Written by Antoinette van Spaandonk   
Sunday, 06 February 2005
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First position

The cello has got four strings. When you play open strings you hear the notes A, D, G and C.
When you learn to play the cello you start in first position. Your fingers are near the scroll then. When you play the following notes:

A (open string)      B (index)    C (2nd finger)    C# (3rd finger)    D (pinky)
D (open string)      E (index)    F (2nd finger)    F# (3rd finger)    G (pinky)
G (open string)      A (index)    A# (2nd finger)  B (3rd finger)      C (pinky)
C (open string)      D (index)    D# (2nd finger)  E (3rd finger)      G (pinky)  

Okay, it depends from the signs in your music sheet whether you play these notes of different ones but when you start and there are no signs in the music (b or #) these are the notes you start out with.

Half position

If you stretch your index finger (which is nearest to you in first position) even higher to the scroll you play half position.
Your indexfinger then plays:

A-string                      A# or Bb
D- string                     D# or eb
G-string                      G#/ or Ab
C-string                      C# or Db

You move your other fingers one up too. So in half position your index finger is stretched to the scroll, your second finger is on the spot where your index finger is in first position, your third finger is in the place of the second and your fourth in the place of the third.

Fourth position

Fourth position comes next. It is located near the position where the body and neck of the cello meet. It is relatively easy to find because your dumb rests on the body of your cello.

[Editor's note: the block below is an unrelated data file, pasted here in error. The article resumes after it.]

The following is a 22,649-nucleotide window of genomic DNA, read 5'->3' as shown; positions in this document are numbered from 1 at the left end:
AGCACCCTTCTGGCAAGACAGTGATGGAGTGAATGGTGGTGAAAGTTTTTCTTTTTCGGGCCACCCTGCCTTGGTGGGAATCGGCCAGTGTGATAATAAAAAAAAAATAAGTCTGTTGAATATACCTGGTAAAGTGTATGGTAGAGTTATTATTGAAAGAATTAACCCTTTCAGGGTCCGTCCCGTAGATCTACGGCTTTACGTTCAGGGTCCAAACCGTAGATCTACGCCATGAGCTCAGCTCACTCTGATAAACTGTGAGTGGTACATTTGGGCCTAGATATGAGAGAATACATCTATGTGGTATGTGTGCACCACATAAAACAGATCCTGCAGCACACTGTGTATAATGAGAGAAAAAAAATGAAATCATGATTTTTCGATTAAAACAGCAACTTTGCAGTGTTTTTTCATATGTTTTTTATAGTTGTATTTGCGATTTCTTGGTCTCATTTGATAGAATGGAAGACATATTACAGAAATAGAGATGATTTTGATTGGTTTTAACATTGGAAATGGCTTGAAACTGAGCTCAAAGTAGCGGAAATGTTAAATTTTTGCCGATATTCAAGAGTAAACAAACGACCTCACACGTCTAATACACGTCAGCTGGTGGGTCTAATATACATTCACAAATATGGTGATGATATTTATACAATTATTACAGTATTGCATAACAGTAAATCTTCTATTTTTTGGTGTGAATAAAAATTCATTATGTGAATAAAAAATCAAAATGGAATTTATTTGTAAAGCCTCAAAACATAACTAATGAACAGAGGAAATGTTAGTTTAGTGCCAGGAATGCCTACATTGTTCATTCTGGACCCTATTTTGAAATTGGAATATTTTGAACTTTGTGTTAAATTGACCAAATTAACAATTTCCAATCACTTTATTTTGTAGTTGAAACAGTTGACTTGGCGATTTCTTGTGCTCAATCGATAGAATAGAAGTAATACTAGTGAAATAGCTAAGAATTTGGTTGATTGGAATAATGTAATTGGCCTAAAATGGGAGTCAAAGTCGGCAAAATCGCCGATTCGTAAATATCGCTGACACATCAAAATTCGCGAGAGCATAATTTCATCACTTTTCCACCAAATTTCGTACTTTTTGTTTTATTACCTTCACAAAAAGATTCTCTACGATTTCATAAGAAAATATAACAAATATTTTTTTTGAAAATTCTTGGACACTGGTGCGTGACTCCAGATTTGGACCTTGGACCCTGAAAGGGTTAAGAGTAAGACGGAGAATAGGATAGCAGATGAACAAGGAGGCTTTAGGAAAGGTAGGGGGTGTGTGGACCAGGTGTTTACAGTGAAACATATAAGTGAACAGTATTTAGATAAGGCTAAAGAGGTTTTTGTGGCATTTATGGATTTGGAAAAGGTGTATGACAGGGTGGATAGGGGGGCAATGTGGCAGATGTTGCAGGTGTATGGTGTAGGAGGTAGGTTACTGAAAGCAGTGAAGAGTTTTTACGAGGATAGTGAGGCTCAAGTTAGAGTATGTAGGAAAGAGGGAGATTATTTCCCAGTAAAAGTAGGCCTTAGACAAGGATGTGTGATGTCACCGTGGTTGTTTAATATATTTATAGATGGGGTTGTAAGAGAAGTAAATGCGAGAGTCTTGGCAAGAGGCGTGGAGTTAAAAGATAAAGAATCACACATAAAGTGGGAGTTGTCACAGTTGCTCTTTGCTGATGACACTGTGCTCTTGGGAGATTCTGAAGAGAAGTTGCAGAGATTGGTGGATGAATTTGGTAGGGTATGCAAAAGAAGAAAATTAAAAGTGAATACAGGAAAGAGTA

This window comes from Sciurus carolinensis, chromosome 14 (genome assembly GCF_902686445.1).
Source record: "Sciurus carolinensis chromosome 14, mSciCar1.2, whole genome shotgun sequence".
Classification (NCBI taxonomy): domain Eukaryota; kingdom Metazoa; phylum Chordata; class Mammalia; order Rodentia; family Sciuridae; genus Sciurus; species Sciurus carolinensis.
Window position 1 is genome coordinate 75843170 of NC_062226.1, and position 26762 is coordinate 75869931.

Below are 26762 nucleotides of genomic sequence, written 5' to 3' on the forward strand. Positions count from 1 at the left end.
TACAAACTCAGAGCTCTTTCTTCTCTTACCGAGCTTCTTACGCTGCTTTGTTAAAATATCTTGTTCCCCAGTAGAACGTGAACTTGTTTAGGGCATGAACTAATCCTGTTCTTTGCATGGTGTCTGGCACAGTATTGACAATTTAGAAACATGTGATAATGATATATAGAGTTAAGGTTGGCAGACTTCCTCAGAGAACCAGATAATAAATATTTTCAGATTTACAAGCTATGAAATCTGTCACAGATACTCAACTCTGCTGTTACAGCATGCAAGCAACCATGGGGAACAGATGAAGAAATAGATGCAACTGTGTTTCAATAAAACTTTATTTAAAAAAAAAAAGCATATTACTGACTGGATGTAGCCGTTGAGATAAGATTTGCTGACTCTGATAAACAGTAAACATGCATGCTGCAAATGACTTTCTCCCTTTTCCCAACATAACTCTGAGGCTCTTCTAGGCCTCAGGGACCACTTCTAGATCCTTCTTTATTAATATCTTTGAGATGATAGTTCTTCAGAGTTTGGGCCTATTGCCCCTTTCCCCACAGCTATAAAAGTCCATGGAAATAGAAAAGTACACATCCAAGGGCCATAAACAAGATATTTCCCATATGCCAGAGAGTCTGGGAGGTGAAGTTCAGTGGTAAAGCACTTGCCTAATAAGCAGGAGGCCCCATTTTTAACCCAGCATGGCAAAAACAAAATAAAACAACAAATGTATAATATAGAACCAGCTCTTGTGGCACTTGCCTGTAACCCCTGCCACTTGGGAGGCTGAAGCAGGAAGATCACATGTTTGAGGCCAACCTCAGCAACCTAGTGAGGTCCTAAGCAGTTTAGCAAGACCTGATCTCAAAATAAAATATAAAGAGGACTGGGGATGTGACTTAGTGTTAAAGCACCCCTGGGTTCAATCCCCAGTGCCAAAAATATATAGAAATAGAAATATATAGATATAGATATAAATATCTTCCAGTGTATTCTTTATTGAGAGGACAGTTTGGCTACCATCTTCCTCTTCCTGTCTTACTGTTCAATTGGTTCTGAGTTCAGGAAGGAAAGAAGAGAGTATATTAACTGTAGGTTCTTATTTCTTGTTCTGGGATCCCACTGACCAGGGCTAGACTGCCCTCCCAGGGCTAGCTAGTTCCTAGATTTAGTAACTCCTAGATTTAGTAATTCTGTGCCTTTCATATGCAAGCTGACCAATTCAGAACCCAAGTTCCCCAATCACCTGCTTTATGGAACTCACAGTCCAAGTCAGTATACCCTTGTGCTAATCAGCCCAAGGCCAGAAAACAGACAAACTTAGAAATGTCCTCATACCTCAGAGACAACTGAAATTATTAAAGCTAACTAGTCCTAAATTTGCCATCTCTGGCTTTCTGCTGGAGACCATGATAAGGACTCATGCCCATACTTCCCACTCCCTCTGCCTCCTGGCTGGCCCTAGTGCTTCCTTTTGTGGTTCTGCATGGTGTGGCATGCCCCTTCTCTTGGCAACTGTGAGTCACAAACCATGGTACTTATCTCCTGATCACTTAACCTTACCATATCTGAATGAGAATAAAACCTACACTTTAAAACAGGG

Second position

When you start out in second position, which I have learned after fourth position, you're starting position is as following. Put your first finger (index) where in first position youre ring finger is. Now you have found second position. Your pink should be on the position where your index finger is when you play fourth position.

Depending on the notes you are playing you have to move (stretch and replace) your fingers. But when you have figured out the starting point it is easy to find the rest. The same goes for fourth and third position.

Third position

And finally (at least for now): third position. It is more difficult to find third position than second position. To get to third position your ring finger is on the position where your first finger (index) is in fourth position.

So it is not so bad to find the positions but it is really difficult to change fluently between positions.

Learning positions in this way makes kind of sense: you start with first, then fourth is the easiest is find and from there you can figure out second and third.

Last Updated ( Saturday, 10 September 2005 )
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